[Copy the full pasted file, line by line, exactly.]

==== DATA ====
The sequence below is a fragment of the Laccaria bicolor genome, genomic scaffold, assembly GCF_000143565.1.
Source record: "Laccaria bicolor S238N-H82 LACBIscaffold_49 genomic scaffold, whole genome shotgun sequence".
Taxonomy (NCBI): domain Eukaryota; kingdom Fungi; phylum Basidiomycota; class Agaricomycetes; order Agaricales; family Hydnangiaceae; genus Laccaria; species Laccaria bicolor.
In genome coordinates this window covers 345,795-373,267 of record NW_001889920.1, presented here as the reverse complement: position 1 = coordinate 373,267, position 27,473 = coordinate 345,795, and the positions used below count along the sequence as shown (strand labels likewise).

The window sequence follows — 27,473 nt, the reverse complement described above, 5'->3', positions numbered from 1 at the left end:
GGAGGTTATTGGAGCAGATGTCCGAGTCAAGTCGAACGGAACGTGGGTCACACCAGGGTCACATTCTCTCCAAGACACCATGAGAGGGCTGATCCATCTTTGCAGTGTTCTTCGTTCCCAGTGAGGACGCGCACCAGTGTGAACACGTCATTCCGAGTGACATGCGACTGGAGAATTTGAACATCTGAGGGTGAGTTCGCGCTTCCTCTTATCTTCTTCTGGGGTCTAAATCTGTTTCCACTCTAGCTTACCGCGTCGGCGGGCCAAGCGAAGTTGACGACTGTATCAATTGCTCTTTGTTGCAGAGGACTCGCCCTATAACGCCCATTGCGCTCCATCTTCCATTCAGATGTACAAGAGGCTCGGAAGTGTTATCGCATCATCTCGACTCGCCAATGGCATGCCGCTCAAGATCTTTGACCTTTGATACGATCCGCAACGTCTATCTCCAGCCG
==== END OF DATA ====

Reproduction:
The sequence below is a fragment of the Laccaria bicolor genome, genomic scaffold, assembly GCF_000143565.1.
Source record: "Laccaria bicolor S238N-H82 LACBIscaffold_49 genomic scaffold, whole genome shotgun sequence".
Taxonomy (NCBI): domain Eukaryota; kingdom Fungi; phylum Basidiomycota; class Agaricomycetes; order Agaricales; family Hydnangiaceae; genus Laccaria; species Laccaria bicolor.
In genome coordinates this window covers 345,795-373,267 of record NW_001889920.1, presented here as the reverse complement: position 1 = coordinate 373,267, position 27,473 = coordinate 345,795, and the positions used below count along the sequence as shown (strand labels likewise).

The window sequence follows — 27,473 nt, the reverse complement described above, 5'->3', positions numbered from 1 at the left end:
GGAGGTTATTGGAGCAGATGTCCGAGTCAAGTCGAACGGAACGTGGGTCACACCAGGGTCACATTCTCTCCAAGACACCATGAGAGGGCTGATCCATCTTTGCAGTGTTCTTCGTTCCCAGTGAGGACGCGCACCAGTGTGAACACGTCATTCCGAGTGACATGCGACTGGAGAATTTGAACATCTGAGGGTGAGTTCGCGCTTCCTCTTATCTTCTTCTGGGGTCTAAATCTGTTTCCACTCTAGCTTACCGCGTCGGCGGGCCAAGCGAAGTTGACGACTGTATCAATTGCTCTTTGTTGCAGAGGACTCGCCCTATAACGCCCATTGCGCTCCATCTTCCATTCAGATGTACAAGAGGCTCGGAAGTGTTATCGCATCATCTCGACTCGCCAATGGCATGCCGCTCAAGATCTTTGACCTTTGATACGATCCGCAACGTCTATCTCCAGCCG